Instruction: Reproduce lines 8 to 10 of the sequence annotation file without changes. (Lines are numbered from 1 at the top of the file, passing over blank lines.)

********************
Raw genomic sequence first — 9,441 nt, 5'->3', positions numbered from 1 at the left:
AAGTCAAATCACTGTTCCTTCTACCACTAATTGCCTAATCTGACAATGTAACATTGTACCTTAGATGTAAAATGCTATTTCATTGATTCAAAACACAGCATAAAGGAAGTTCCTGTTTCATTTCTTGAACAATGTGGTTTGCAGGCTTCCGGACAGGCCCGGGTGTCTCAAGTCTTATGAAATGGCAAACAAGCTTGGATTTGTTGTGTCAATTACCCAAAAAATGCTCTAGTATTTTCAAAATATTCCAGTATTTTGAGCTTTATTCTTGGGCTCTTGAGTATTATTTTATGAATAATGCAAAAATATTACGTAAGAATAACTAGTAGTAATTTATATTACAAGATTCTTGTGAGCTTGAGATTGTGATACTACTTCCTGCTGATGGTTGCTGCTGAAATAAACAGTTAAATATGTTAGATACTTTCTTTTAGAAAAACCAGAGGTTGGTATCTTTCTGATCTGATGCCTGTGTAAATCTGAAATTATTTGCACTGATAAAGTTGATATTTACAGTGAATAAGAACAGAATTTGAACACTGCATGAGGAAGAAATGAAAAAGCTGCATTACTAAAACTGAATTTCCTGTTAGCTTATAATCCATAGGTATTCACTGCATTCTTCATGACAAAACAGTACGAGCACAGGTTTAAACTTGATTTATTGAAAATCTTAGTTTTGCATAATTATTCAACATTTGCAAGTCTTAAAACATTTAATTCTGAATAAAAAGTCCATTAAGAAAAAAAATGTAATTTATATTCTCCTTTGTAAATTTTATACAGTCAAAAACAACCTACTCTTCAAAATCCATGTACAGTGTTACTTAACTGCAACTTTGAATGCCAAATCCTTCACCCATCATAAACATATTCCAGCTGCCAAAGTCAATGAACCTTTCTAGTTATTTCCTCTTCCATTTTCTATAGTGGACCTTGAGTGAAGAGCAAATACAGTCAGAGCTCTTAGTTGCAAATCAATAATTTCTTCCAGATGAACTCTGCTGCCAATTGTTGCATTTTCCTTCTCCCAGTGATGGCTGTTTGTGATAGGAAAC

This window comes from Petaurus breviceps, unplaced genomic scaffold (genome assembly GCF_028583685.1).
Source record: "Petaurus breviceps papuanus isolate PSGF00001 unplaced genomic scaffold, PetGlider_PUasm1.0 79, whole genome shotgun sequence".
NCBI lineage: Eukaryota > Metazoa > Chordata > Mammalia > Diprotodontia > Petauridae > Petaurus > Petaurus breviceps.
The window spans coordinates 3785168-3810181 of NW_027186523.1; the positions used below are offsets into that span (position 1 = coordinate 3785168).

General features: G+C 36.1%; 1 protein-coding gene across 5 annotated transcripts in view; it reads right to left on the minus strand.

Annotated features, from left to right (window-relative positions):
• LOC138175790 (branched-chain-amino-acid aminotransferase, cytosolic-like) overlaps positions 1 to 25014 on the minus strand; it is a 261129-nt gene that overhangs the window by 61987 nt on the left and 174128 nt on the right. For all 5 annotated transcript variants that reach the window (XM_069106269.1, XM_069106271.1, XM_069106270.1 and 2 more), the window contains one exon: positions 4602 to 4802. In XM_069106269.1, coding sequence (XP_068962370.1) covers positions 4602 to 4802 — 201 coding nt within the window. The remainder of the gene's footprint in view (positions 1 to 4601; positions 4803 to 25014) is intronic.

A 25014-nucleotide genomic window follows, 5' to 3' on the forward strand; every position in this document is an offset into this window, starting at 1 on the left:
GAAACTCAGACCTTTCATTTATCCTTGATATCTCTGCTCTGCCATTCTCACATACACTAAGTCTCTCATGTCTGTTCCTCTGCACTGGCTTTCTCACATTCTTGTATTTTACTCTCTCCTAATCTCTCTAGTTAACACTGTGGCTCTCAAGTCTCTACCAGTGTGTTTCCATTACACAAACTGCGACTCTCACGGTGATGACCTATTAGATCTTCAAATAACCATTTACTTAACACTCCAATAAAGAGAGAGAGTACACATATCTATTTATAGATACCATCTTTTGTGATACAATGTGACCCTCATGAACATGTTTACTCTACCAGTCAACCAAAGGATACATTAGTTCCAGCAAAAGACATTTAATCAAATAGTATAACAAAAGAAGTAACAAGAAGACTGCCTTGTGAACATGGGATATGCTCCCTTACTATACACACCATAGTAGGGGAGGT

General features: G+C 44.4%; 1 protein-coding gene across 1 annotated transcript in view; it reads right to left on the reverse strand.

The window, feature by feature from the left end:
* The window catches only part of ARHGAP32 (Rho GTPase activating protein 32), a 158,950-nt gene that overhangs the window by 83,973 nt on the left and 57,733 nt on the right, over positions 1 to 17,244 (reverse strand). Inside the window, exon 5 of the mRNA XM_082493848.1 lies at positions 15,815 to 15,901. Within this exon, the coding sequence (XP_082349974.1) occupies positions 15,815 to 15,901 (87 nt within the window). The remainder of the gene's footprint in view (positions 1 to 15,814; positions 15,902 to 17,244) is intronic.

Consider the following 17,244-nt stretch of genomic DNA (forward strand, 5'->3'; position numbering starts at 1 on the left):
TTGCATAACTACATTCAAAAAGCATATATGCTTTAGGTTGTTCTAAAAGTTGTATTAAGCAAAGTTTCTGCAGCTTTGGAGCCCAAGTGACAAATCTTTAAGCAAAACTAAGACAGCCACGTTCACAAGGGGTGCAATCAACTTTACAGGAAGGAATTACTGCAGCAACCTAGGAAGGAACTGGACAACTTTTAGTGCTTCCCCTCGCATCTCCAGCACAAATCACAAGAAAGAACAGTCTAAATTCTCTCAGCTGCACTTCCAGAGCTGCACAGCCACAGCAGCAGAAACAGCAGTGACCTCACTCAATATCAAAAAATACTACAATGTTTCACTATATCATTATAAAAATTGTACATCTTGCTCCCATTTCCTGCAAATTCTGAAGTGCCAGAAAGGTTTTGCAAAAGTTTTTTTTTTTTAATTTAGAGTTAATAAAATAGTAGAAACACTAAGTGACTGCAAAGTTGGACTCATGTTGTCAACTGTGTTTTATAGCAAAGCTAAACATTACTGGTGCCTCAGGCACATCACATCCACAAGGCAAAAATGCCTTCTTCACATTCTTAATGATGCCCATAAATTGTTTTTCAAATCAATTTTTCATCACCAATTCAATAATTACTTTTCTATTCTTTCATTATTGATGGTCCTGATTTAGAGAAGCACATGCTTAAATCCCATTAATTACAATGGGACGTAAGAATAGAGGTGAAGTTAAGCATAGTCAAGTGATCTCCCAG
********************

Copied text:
Annotated features, from left to right (window-relative positions):
• LOC138175790 (branched-chain-amino-acid aminotransferase, cytosolic-like) overlaps positions 1 to 25014 on the minus strand; it is a 261129-nt gene that overhangs the window by 61987 nt on the left and 174128 nt on the right. For all 5 annotated transcript variants that reach the window (XM_069106269.1, XM_069106271.1, XM_069106270.1 and 2 more), the window contains one exon: positions 4602 to 4802. In XM_069106269.1, coding sequence (XP_068962370.1) covers positions 4602 to 4802 — 201 coding nt within the window. The remainder of the gene's footprint in view (positions 1 to 4601; positions 4803 to 25014) is intronic.

A 25014-nucleotide genomic window follows, 5' to 3' on the forward strand; every position in this document is an offset into this window, starting at 1 on the left: